France, Spain

Pilgrim’s Passport….. Buen Camino!

Posted on 13 September 2012 by christie

Scallop Shell

The official Credential/Pilgrim’s Passport. The scallop shell is the traditional emblem of St. James

Oh boy…here comes the rain on our first short introduction to walking the Camino. After two amazing weeks with Christie’s mom in Montenegro, Croatia and Barcelona….. we made our way to San Sebastian in Northern Spain. From there we caught a short taxi ride across the border to Hendaye, France. There, we hopped on the train to Bayonne. After a one hour lunch break, we joined all the other new pilgrims on the train to the starting point of the Camino, Saint-Jean-Pied-de-Port in Southern France.

Saint-Jean-le-Vieux

Four kilometers to Hotel Mendy in Saint-Jean-le-Vieux

Saint-Jean-le-Vieux, France
We decided at the last minute to arrive in Saint Jean a day early. All accommodations were completely booked in the town. Luckily, we found Hotel Mendy in a small village four kilometers away called Saint-Jean-le-Vieux. The short four kilometer walk to the hotel was a quick introduction to walking with seven extra pounds. We smiled when realizing that our packing skills were quite good…….. as we passed several pilgrims with packs double our size. On the way to our hotel, we met a mother and daughter named Katherine & Emily. They were from Florida and starting the Camino a day earlier. It was Emily’s idea to do the Camino while she took a semester off from nursing school. Her mother was fortunately able to take a seven week vacation from work. Katherine is hoping her job is still there when she returns to Florida.

Rainy Camino

Introduction to the rainy Camino… walking 4km from Saint-Jean-le-Vieux to Saint-Jean-Pied-de-Port, France

The Rainy Camino
We awoke to this morning to the sound of pouring rain. Thank goodness we aren’t starting the Camino until tomorrow! The first day entails a 28 km walk through the rugged Pyrenees Mountains into Spain. Hence, we were excited to exercise and where our new ponchos during our four kilometer trek back into Saint-Jean-Pied-de-Port. Upon arrival, we went straight to our hostel called Gite Ultreia. The hostel owners (Bernard and Fafa) are former pilgrims who have made a friendly and warm environment in their home.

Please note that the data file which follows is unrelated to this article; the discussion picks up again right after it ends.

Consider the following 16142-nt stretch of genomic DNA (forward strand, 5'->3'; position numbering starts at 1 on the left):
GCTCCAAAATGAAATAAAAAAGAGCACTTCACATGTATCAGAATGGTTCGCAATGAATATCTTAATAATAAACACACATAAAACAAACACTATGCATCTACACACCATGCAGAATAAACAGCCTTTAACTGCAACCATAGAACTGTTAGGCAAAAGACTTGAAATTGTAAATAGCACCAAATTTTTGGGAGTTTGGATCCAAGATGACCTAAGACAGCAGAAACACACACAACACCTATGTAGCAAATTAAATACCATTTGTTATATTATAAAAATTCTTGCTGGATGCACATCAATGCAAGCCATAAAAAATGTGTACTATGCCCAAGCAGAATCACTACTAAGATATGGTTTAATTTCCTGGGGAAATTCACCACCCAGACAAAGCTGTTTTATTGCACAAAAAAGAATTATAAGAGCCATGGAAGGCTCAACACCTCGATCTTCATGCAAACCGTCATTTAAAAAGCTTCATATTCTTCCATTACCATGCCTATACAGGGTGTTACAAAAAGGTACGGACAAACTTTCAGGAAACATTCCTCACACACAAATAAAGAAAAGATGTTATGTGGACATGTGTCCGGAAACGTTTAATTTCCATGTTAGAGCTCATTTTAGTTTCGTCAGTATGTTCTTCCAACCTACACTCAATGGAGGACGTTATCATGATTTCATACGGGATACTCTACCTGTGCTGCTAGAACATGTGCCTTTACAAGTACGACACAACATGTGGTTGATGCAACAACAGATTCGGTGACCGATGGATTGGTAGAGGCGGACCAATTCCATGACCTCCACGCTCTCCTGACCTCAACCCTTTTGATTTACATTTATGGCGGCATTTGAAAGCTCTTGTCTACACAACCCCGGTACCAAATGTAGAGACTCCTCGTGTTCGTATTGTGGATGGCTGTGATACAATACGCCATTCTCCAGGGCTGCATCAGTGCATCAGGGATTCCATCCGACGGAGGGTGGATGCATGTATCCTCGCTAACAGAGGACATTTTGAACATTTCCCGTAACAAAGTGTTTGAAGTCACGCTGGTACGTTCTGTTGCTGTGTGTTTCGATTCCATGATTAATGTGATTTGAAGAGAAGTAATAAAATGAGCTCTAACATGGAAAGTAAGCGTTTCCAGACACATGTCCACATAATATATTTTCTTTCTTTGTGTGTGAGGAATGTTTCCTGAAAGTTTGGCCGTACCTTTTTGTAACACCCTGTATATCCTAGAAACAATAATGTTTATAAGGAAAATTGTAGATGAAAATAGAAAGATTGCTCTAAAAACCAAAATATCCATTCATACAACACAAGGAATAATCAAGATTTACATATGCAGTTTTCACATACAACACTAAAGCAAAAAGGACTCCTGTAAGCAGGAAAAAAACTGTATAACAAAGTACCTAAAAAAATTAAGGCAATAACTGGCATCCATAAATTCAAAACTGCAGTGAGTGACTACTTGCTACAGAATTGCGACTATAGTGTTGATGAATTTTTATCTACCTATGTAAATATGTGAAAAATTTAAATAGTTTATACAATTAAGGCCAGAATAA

Pilgrim's Office

Pilgrims of all nations queue up to receive their Official Camino Credential/Passport at the Pilgrim’s Office

Official Credential @ Pilgrim’s Office
Once we had a brief break from the rain, we headed to the Pilgrim’s Office. This is where we registered for the El Camino and obtained our Pilgrim’s Passport (Credential). The credential is your bible on the Camino and serves as “proof” that you’ve visited all of the destinations. It is customary to obtain a stamp each day from refugios or cafes that signify your presence at villages on particular dates. At the end of the Camino, it’s compulsory to present your credential with stamps to the Cathedral in Santiago in order to receive the official Compostela certificate. It is also required that you have two stamps per day during the last 100 kilometers.

Credential Stamp

Getting our first official stamp on the Pilgrim’s Passport/Credential at the Pilgrim’s Office.

The pilgrims office was filled with everyone who traveled with us on the train from Bayonne. Everyone was smiling ear to ear, anxiously awaiting their first official stamp…….. signifying the start of their Camino. The office is staffed with volunteers who are former pilgrims. All new pilgrims receive a brief consultation on geography, routes and the importance of taking care of one’s body. Our counselor told us that he has lost 20 pounds during each pilgrimage. Our eyes lit up with hope! Once he finished sharing his wisdom, we were sent on our way. Buen Camino!

Scallop Shell...Symbol of the Camino

Scallop Shell…Symbol of the Camino

The Pilgrim’s Scallop Shell
The scallop shell has been a symbol of the Camino de Santiago for centuries. It is the traditional emblem of St. James, the apostle and Patron Saint of Spain. There are several legends which depict the symbolism behind the scallop shell. One myth involves St. James’ undamaged body washing ashore covered in scallop shells off the Galician coast. The shell acts as a metaphor for pilgrims, as the groves represent various routes coming together at Santiago de Compostela. This is where the tomb of St. James is located. The shell is seen as God’s hand guiding the pilgrims and can also be used as a drinking cup or bowl. The scallop shell also symbolizes a sign of fertility. It is demonstrated in depictions of Venus, the Roman goddess, who is always captured inside of sea shells. Some have even taken on the Camino as a fertility pilgrimage to bear a child.

Tomorrow, we land in Northern Spain at the small Basque village called Roncesvalles. It is situated in the Navarre region at an altitude of 900 metres in the Pyrenees.

See our Photo Album:
St. Jean Pied de Port

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